Shovelling in a Winter Wonderland

It is a snow day, so hurrah for that! It means I got to book off all my school districts and shovel the dock for my exercise. Ten minutes into the job, and I was whipped, but I persevered even though a lone seagull flew past me and thought, “What on EARTH are you doing?” I got the same incredulous reaction from some of the local men slinking past to return cases of beer empties. Or maybe their reaction was more guilt than astonishment, though they needn’t feel bad. Some of the men on our dock are quite elderly, and one has a bad hip, and besides, exercise accounts for my killer figure and good nature, so it’s to everyone’s advantage to have me shovel, especially John Darling, who can attest to some lapses in the good nature but is too much of a gentleman to tell everybody.
Then I came back to the boat and ate three slices of bakery raisin-bread-and-butter, which counteracted the exercise, but no matter.
John and I are safely back from the boat show (NO snow that weekend!), where we had a wonderful time. We spent all our profits on the two–star hostel where we stayed, but it was still fun. Not even one bedbug, and no mice anywhere. The room smelled a bit funny, like rotted wood, but then the building is nearly as old as the city of Vancouver. Also, they no longer rent rooms by the hour. Class.
I’d like to point out that of all the friends I invited to stay with us, not one person was brave enough to step forward and share a bathroom with us at the ‘Ho’. This denotes a failing on the part of our friends. Truth is, John Darling and I both have lived in far worse accommodations in the Arctic. There’s something reassuring and familiar about checking into a grotty hotel. It evokes memories of substandard housing in our pasts, when we were younger and things were simpler and we looked to the future with energy and optimism. Or maybe we’re just cheap and a bit crazy.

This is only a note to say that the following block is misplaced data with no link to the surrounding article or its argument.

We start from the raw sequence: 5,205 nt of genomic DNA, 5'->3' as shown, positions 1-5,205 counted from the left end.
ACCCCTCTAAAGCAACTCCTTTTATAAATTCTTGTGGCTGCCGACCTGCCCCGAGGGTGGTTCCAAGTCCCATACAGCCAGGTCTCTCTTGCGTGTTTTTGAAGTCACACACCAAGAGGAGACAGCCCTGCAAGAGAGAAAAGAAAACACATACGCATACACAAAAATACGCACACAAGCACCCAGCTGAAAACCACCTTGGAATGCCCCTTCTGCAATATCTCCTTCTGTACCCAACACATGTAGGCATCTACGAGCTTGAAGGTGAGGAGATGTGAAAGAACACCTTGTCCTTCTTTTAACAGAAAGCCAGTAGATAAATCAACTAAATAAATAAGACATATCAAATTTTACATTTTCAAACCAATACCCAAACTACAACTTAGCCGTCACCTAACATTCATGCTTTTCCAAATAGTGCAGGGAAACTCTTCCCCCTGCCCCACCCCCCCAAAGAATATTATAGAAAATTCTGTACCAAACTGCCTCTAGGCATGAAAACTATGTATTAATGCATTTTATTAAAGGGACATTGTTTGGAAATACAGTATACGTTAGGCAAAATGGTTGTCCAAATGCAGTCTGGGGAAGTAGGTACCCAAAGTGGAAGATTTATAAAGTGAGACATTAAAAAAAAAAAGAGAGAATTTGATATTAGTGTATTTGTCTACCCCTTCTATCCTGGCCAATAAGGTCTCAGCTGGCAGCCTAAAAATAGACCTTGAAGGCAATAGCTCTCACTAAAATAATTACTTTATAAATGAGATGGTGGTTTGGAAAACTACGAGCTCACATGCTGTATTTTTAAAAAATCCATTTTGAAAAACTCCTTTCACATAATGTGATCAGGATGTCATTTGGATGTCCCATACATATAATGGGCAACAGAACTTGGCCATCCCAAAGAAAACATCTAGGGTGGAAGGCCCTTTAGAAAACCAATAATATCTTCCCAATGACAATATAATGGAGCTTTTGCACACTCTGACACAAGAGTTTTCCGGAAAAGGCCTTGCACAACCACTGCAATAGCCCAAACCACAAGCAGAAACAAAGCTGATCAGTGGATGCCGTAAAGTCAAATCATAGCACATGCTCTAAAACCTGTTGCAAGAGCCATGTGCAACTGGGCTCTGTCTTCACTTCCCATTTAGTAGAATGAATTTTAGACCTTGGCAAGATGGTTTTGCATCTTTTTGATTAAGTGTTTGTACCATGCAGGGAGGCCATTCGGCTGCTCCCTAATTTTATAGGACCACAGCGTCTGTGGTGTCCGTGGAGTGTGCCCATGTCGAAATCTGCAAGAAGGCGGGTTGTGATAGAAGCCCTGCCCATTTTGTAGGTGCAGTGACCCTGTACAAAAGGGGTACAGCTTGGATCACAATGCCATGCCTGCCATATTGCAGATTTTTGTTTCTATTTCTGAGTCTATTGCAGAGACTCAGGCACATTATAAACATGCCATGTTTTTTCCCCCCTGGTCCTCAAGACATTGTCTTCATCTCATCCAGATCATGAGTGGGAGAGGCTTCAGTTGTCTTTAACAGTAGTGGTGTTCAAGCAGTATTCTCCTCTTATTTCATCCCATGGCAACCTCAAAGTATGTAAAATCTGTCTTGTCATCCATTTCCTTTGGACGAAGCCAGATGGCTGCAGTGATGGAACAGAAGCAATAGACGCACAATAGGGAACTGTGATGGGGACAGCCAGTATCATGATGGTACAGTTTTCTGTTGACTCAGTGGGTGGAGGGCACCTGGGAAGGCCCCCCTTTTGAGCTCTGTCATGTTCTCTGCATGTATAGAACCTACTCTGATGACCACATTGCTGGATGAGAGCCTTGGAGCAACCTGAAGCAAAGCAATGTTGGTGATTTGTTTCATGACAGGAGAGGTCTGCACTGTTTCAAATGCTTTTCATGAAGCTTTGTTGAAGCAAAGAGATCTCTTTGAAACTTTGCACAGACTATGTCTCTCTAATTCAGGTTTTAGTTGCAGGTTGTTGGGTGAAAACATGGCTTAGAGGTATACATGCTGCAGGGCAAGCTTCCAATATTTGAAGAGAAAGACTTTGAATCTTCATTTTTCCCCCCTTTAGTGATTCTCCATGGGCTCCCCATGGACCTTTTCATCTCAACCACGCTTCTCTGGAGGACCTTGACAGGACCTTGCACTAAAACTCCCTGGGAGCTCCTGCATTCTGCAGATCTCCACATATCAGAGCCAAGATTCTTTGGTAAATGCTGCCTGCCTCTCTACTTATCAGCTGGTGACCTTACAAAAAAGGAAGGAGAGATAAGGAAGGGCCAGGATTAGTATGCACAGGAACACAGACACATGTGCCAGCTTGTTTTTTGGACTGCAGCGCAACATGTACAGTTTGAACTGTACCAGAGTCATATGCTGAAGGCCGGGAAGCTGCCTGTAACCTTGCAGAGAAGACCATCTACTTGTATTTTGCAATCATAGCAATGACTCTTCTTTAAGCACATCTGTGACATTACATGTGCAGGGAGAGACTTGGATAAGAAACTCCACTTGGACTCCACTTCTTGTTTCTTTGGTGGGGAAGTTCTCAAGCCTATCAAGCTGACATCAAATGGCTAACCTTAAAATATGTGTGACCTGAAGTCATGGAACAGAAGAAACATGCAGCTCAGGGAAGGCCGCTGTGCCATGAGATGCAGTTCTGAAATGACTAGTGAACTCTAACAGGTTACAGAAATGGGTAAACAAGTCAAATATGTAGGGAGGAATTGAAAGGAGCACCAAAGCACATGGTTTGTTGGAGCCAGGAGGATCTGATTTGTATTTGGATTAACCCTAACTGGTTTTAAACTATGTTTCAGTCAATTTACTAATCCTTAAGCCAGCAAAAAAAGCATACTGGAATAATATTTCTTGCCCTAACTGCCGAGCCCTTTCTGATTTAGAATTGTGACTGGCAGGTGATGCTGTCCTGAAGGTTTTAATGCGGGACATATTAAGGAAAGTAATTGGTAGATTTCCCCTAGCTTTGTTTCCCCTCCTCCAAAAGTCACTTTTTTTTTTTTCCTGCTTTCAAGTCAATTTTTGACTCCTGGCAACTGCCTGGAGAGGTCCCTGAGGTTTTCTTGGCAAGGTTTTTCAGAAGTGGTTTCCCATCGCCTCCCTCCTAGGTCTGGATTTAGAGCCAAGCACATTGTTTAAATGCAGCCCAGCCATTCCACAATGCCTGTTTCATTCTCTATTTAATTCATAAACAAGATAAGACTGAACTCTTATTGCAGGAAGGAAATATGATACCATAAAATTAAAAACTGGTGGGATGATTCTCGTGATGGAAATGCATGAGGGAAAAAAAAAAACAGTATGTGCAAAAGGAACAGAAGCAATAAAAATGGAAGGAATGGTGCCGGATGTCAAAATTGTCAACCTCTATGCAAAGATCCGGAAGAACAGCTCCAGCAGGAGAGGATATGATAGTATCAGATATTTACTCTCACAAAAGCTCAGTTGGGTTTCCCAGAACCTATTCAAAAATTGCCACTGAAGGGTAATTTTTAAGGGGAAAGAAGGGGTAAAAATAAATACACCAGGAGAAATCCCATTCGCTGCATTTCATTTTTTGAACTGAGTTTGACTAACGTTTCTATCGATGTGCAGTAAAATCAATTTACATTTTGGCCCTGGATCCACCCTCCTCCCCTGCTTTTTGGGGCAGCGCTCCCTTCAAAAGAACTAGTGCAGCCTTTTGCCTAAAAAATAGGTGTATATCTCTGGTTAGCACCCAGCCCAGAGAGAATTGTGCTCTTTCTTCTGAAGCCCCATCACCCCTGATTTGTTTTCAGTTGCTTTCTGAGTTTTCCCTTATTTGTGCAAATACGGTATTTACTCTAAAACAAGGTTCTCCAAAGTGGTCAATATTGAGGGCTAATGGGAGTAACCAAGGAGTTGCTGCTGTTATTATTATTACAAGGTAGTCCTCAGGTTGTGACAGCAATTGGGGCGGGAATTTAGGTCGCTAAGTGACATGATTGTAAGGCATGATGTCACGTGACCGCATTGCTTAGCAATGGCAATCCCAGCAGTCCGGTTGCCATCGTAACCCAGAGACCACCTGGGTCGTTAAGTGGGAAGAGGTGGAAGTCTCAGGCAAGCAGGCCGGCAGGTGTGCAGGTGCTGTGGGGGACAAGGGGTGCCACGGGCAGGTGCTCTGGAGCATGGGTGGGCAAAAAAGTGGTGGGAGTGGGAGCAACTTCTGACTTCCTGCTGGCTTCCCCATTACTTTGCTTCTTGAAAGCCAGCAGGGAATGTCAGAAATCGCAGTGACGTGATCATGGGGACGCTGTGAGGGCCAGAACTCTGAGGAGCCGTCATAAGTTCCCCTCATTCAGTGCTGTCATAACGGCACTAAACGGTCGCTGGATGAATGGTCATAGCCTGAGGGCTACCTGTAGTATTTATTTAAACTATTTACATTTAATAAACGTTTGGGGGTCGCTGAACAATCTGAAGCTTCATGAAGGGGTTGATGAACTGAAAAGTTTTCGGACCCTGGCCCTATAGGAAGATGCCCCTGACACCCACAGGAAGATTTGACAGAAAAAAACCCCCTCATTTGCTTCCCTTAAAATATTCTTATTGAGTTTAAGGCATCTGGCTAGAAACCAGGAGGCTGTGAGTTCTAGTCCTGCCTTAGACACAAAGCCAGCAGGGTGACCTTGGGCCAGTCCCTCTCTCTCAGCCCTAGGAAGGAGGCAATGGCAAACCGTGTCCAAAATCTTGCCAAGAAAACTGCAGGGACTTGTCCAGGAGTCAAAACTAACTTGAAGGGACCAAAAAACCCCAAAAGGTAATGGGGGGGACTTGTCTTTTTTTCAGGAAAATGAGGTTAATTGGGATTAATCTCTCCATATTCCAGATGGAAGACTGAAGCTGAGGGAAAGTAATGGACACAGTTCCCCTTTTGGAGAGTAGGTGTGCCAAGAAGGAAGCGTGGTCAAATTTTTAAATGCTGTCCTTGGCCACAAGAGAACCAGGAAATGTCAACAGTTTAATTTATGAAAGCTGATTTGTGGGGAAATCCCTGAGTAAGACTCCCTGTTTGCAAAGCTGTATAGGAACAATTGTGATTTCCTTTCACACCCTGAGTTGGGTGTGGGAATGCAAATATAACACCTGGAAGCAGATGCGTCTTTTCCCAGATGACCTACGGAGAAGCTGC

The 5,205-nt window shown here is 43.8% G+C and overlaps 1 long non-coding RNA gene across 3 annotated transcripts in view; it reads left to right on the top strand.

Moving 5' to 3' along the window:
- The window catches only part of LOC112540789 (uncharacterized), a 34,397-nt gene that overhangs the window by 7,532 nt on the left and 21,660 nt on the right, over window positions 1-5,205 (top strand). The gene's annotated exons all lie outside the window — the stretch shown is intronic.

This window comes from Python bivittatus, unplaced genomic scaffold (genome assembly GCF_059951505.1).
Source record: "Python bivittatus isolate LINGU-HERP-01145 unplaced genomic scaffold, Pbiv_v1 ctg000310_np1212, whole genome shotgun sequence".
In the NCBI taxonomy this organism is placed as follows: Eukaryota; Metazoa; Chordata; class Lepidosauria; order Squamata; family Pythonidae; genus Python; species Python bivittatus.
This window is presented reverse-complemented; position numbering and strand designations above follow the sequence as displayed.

The boat show itself was a lot of fun, though people weren’t wildly excited about buying books. I sold all I’d brought, though, and I got to talk to some lovely people. I look forward to every boat show so I can visit with the other authors. They’re a fine and talented bunch. Anthony Dalton gave me a copy of his new title, “The Mathematician’s Journey,” which is a rip-snorter of a read. Anthony researches his books meticulously, then writes an adventure tale around his findings. The Mathematician’s Journey’ is the story of a young Englishman’s voyage with Henry Hudson. The details are fascinating, and the plot sucks you in one end and spits you out the other. The Yeadon-Jones will have a new edition of one of their cruising guides out this spring, and THREE of Peter Vassilopoulos’ cruising guides have been updated. Alan Boreman was back with his ‘Beer in the Bilges’, which is a must-read for anyone planning an offshore trip. Hilarious. Leona and Erik Skovgaard have a new technical title. Erik is a boat gadget VHS and Radar and all of it genius, and his wife Leona is the best salesperson I’ve ever met. Erik may be the ONLY author I’ve ever met who may retire rich. My hat goes off to Leona.
My own new title, “Darling, Don’t Try This at Home – Recipes from Mottle Cove’, sold briskly. The marina owners, however, have taken note of the piles of boxes in the common storage area. Selling books is so darn difficult In this post-reading age, that I have NO FEAR that anybody will steal them – hence the stacks of boxes. “Are you running out of your earlier titles?” John asked me once. “No. . . ” I replied. “I have a lifetime supply stored under the bread store.”
I have spent some of my evenings practising Egyptian hieroglyphs. John Darling bought me a Teaching Company course on hieroglyphs for Christmas, and I’m having a really fun time learning how to translate them. I am, however, not yet fluent. Hieroglyphs keep my mind off American politics.
love to you all, and many blessings!
Catherine

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